Arthritis and Hip Replacement Surgery
Is Hip Replacement Surgery Safe?
Hip replacements surgery has been performed for years and surgical techniques are being improved all the time. As with any surgery, however, there are risks. Since you will not be able to move around much at first, blood clots are a particular concern. Your doctor will give you blood thinners to help prevent blood clots from occurring. Infection and bleeding are also possible, as are risks associated with using general anesthesia.
Other less common concerns that you and your doctor must watch out for are:
- Your legs may not be of equal length after the surgery.
- You must be careful not to cross your legs or not to sit too low because the joint may be dislocated.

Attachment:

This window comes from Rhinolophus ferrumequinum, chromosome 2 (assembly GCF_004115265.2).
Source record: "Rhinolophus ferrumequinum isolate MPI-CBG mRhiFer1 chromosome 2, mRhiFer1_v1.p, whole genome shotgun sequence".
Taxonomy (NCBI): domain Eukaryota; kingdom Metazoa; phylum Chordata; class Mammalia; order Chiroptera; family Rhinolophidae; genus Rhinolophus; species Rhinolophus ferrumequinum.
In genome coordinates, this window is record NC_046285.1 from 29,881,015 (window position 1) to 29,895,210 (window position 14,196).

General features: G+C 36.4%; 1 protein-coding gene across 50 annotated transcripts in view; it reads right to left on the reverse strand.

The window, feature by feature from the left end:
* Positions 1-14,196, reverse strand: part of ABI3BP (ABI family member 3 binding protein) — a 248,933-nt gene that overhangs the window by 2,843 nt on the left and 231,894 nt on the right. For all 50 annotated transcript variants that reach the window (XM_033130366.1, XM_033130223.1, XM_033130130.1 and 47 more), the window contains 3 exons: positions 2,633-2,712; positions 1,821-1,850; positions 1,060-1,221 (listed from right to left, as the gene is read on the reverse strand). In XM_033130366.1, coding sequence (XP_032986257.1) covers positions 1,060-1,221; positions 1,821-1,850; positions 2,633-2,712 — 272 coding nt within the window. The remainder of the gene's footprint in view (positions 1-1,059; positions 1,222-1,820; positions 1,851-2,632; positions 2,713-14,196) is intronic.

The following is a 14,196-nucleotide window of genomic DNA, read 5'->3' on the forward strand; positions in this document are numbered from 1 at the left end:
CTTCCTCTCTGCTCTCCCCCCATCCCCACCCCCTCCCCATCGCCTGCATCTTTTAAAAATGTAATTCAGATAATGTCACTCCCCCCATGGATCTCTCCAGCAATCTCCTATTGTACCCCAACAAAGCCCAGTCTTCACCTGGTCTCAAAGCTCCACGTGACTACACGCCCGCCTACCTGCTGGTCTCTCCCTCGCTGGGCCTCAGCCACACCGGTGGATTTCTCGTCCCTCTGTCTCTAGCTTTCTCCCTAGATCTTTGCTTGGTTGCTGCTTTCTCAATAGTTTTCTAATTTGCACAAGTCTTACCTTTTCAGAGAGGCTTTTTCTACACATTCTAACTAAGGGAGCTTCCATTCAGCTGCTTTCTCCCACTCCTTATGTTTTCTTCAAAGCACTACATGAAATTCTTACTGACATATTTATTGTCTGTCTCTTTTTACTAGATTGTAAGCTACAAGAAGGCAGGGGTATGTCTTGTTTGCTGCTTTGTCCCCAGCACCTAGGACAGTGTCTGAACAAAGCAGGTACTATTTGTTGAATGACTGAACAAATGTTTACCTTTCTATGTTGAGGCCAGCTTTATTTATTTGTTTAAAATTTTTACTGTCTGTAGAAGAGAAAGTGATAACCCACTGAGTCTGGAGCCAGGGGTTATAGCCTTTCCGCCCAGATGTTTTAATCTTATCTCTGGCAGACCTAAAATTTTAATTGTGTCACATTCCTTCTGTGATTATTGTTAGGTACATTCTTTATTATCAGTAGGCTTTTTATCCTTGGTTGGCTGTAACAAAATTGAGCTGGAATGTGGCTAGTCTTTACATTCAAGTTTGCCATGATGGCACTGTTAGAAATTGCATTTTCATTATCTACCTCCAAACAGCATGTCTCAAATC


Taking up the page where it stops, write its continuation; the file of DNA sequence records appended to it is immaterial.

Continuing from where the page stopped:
- Pieces of fat in the bone marrow may become loose, enter the bloodstream and get into the lungs, which can cause very serious breathing problems.
- Nerves in the hip area may be injured from swelling or pressure and can cause some numbness.
- The replacement parts may become loose, break, or become infected.
Talk to your surgeon about these risks before undergoing the procedure.
How Long Will My New Joint Last After Hip Replacement Surgery?
When hip replacement surgeries were first performed in the early 1970s, it was thought that the average artificial joint would last approximately 10 years. We now know that about 85% of the hip joint implants will last 20 years. Improvements in surgical technique and artificial joint materials should make these implants last even longer. If the joint does become damaged, surgery to repair it can be successful but is more complicated than the original procedure.